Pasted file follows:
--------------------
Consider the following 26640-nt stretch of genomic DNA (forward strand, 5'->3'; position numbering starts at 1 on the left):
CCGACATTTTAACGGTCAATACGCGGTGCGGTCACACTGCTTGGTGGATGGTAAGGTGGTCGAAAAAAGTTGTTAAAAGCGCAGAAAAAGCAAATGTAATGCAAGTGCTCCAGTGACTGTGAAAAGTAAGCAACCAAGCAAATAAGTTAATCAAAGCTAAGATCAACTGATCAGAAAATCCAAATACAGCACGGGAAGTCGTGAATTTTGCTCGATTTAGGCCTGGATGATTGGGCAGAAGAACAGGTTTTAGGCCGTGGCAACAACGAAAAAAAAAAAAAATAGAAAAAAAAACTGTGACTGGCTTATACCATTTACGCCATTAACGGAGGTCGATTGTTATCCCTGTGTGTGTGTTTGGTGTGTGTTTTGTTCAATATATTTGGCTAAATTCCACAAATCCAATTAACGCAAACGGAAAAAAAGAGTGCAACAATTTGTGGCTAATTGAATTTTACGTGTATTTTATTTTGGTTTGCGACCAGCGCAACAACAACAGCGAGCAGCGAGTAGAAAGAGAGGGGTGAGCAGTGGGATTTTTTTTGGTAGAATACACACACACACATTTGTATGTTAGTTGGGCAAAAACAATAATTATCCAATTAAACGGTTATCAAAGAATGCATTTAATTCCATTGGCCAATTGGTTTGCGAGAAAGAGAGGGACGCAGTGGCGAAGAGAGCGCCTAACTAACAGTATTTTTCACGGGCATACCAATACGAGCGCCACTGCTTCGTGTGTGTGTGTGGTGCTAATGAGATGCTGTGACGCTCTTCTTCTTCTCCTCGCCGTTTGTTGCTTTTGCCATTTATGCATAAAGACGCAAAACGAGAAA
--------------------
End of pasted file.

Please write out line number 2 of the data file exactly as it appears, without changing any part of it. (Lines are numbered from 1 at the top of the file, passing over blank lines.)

CCGACATTTTAACGGTCAATACGCGGTGCGGTCACACTGCTTGGTGGATGGTAAGGTGGTCGAAAAAAGTTGTTAAAAGCGCAGAAAAAGCAAATGTAATGCAAGTGCTCCAGTGACTGTGAAAAGTAAGCAACCAAGCAAATAAGTTAATCAAAGCTAAGATCAACTGATCAGAAAATCCAAATACAGCACGGGAAGTCGTGAATTTTGCTCGATTTAGGCCTGGATGATTGGGCAGAAGAACAGGTTTTAGGCCGTGGCAACAACGAAAAAAAAAAAAAATAGAAAAAAAAACTGTGACTGGCTTATACCATTTACGCCATTAACGGAGGTCGATTGTTATCCCTGTGTGTGTGTTTGGTGTGTGTTTTGTTCAATATATTTGGCTAAATTCCACAAATCCAATTAACGCAAACGGAAAAAAAGAGTGCAACAATTTGTGGCTAATTGAATTTTACGTGTATTTTATTTTGGTTTGCGACCAGCGCAACAACAACAGCGAGCAGCGAGTAGAAAGAGAGGGGTGAGCAGTGGGATTTTTTTTGGTAGAATACACACACACACATTTGTATGTTAGTTGGGCAAAAACAATAATTATCCAATTAAACGGTTATCAAAGAATGCATTTAATTCCATTGGCCAATTGGTTTGCGAGAAAGAGAGGGACGCAGTGGCGAAGAGAGCGCCTAACTAACAGTATTTTTCACGGGCATACCAATACGAGCGCCACTGCTTCGTGTGTGTGTGTGGTGCTAATGAGATGCTGTGACGCTCTTCTTCTTCTCCTCGCCGTTTGTTGCTTTTGCCATTTATGCATAAAGACGCAAAACGAGAAA